November 29, 2011
The next day I went to help out with the harvest, we harvested the Chardonnay. The grapes were presorted in the vineyard, meaning that they did not pick the rotten fruit. About half of the fruit was in picking lugs while the rest was in field bins (large bins that hold a little over a ton of fruit). The hopper that feeds into the conveyor belt can only hold so much weight and when we went to dump one of the bins in, the hopper became jammed. It was annoying to have to move the grapes back into the bin just so the hopper could move again. It only took a few hours to get the Chardonnay crushed and into the press.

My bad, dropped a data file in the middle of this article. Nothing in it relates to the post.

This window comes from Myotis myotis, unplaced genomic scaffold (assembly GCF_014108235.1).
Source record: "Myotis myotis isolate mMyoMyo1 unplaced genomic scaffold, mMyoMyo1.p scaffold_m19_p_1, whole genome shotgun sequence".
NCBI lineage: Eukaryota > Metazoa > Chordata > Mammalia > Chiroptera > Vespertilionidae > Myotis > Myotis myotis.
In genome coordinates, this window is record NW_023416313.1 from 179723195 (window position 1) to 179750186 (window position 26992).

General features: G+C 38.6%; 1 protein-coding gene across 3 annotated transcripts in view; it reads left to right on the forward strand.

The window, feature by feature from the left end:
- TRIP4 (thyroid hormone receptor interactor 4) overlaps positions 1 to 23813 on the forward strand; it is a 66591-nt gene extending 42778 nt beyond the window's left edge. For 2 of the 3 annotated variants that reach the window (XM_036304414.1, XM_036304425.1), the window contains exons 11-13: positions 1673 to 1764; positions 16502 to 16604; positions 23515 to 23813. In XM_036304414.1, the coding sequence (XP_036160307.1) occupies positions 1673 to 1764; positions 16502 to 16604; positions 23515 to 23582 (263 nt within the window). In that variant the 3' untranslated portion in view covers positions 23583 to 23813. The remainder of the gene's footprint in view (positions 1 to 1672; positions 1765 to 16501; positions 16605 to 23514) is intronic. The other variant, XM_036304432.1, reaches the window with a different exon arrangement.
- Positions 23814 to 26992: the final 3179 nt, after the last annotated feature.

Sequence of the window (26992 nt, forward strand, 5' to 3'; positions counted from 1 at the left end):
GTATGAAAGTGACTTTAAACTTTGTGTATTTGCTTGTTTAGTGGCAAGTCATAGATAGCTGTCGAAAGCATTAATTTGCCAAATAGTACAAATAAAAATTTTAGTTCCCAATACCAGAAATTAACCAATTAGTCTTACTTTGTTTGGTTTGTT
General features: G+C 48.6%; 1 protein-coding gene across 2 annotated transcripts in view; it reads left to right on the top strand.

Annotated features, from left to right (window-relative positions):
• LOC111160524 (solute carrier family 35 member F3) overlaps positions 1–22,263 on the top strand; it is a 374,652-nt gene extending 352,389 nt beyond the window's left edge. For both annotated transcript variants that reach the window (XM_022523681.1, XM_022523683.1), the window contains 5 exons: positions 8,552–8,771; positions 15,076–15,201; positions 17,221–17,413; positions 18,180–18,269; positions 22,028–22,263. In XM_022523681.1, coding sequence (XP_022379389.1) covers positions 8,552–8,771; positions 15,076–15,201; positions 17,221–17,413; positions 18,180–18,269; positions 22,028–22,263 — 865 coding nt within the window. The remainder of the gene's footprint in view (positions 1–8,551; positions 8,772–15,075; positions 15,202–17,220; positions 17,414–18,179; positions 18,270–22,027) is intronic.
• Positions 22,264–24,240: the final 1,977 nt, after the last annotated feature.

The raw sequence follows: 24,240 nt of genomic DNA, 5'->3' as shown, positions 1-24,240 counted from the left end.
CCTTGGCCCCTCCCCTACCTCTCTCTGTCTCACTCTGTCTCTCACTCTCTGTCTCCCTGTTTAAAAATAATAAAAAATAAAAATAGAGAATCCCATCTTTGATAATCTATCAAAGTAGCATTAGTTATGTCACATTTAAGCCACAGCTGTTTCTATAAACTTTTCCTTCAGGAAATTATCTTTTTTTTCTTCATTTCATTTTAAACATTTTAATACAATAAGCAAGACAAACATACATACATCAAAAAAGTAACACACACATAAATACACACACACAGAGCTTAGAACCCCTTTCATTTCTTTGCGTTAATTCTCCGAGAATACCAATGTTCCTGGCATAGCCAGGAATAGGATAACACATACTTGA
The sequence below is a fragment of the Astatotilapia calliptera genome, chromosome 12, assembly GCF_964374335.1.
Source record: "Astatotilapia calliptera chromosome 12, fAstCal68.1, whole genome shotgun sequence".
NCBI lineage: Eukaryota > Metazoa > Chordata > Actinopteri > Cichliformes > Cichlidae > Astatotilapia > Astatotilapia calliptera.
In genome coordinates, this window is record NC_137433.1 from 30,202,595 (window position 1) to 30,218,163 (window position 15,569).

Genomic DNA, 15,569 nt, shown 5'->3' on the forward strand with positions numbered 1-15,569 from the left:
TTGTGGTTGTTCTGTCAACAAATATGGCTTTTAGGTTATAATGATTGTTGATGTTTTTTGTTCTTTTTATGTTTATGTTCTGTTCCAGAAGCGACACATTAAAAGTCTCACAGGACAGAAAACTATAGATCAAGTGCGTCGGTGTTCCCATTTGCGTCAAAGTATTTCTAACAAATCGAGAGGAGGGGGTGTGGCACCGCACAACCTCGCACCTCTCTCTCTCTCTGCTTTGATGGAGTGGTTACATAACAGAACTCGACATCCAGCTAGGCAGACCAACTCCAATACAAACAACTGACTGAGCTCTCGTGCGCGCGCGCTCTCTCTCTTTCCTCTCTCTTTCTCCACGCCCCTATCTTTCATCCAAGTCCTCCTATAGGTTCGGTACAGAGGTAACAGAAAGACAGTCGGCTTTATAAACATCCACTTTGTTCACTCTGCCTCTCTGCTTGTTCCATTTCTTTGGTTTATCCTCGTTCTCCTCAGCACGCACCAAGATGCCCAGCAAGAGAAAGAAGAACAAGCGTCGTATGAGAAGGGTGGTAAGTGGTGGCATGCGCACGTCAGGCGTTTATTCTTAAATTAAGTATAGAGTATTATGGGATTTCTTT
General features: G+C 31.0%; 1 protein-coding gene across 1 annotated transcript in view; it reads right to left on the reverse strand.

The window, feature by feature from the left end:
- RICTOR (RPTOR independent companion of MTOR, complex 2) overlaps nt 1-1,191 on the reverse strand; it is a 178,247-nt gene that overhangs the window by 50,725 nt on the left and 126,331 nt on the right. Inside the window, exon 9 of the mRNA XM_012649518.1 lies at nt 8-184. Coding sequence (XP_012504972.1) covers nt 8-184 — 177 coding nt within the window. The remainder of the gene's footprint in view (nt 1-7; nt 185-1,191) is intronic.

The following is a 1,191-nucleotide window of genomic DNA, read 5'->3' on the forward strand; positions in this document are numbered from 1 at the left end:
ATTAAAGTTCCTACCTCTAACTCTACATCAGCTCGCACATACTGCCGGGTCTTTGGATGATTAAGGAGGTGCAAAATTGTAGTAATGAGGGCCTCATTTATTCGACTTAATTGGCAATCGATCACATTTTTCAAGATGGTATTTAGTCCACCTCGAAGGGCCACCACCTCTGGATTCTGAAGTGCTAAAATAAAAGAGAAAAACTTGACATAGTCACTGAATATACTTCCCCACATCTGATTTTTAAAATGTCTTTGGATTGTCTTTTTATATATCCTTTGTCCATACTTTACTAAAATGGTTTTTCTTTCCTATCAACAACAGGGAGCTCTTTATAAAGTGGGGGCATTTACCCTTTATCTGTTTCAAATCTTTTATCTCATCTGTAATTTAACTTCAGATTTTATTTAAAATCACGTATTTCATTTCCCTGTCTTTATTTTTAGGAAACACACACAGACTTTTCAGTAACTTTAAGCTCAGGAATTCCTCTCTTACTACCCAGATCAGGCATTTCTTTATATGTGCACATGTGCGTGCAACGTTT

Once all of the grapes were in the press, we had sometime to clean up and check the fermentations of the wines. The winemaker likes to check the temperature and the Brix of the wine just about everyday. He is very well organized with his record keeping system and I found it to be very impressive. The other wineries I have worked at had limited record keeping, if anything at all. I even find record keeping to be annoying at times, but if it is done properly, it will pay off if something ever goes wrong. I have been trying to develop a convenient record system that does not cost thousands of dollars, but it this not easy to do, especially when the people I am trying to develop it for have limited computer knowledge. The system used at Sheldrake Point is very well done. There is a section in a binder devoted to each wine and there are different sheets that are used for different stages of the winemaking process. Near the beginning of the section is a sheet that has all of the harvest data for easy reference. After that is a sheet for fermentation notes. It has columns for date, temperature, brix and pH. Having a system like this makes it very easy for both the winemaker and the TTB to find data if it is needed. I am definitely going to continue to develop my system using some of the techniques that are used at Sheldrake.